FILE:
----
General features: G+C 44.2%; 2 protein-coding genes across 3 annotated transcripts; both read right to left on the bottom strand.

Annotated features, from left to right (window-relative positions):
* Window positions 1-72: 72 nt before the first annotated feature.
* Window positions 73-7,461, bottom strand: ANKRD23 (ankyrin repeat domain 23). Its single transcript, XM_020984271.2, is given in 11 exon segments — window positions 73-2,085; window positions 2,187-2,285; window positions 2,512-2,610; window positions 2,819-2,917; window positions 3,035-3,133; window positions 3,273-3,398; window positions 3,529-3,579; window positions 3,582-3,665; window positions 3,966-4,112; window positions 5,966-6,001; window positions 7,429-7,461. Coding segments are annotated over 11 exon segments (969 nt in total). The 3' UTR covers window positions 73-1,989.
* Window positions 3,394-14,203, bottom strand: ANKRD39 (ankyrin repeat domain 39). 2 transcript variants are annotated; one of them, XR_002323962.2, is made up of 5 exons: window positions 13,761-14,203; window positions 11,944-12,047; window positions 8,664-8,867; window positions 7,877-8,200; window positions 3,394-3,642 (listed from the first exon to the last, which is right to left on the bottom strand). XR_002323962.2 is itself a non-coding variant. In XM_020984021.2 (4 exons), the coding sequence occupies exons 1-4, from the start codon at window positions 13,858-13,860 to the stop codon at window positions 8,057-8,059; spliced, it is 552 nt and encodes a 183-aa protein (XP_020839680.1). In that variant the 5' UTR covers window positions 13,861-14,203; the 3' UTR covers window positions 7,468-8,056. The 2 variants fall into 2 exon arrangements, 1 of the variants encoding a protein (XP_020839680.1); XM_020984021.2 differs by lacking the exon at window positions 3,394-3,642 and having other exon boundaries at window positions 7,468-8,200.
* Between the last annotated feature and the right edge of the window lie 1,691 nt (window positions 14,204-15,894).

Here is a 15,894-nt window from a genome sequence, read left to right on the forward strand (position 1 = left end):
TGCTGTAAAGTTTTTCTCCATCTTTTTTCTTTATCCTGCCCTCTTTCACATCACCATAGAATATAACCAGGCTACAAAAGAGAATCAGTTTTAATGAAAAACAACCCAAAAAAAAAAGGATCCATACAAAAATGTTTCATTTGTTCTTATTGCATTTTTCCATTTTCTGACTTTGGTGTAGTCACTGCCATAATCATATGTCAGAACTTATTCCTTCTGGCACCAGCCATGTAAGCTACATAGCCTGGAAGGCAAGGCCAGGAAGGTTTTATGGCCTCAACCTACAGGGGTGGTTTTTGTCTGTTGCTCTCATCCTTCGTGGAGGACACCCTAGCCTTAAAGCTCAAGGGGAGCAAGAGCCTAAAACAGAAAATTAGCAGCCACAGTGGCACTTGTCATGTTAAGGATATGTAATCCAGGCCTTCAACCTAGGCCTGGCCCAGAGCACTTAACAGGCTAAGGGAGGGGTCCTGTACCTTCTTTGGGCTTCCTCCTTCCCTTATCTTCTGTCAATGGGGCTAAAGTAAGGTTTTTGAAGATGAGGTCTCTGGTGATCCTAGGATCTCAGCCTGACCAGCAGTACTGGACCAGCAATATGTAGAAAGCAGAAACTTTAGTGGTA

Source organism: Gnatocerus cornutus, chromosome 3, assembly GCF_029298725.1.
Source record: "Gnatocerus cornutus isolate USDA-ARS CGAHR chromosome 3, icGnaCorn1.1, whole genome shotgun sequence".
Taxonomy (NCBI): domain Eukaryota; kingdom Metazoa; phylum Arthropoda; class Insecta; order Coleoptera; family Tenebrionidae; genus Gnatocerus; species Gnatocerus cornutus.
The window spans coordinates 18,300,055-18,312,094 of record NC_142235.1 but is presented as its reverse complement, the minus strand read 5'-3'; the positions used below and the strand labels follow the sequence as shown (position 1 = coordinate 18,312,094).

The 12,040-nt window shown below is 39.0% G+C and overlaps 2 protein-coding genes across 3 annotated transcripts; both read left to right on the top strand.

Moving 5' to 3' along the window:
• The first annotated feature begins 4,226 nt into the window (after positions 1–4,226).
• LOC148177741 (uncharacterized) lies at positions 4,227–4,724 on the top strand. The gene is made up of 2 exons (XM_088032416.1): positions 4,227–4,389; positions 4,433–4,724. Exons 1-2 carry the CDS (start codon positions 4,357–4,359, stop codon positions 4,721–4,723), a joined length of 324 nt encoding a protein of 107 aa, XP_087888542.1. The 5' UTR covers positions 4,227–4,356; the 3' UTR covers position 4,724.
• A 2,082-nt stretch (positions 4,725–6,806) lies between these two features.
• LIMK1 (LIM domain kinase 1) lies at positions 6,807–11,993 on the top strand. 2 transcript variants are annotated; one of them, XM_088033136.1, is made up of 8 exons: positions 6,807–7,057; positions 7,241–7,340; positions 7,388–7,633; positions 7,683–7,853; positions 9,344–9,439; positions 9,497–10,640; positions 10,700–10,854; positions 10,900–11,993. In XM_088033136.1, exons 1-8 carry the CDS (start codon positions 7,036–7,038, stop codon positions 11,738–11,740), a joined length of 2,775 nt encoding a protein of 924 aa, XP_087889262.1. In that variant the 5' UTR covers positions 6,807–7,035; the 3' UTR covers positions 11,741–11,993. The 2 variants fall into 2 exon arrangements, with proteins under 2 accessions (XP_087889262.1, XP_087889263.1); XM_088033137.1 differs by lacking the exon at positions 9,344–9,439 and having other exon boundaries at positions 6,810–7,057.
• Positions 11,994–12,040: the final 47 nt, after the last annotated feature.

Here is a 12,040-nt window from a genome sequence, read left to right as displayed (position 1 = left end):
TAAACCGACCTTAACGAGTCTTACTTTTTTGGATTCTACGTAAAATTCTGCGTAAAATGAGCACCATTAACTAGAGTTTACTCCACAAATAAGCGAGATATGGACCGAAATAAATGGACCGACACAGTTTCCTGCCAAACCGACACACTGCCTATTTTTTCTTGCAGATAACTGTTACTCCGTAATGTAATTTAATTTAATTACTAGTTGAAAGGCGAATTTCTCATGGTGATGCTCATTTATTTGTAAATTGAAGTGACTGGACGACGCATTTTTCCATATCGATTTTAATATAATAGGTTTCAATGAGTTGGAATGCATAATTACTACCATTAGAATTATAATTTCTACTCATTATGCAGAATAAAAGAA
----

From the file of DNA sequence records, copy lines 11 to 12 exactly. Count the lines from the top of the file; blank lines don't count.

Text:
Taxonomy (NCBI): domain Eukaryota; kingdom Metazoa; phylum Arthropoda; class Insecta; order Coleoptera; family Tenebrionidae; genus Gnatocerus; species Gnatocerus cornutus.
The window spans coordinates 18,300,055-18,312,094 of record NC_142235.1 but is presented as its reverse complement, the minus strand read 5'-3'; the positions used below and the strand labels follow the sequence as shown (position 1 = coordinate 18,312,094).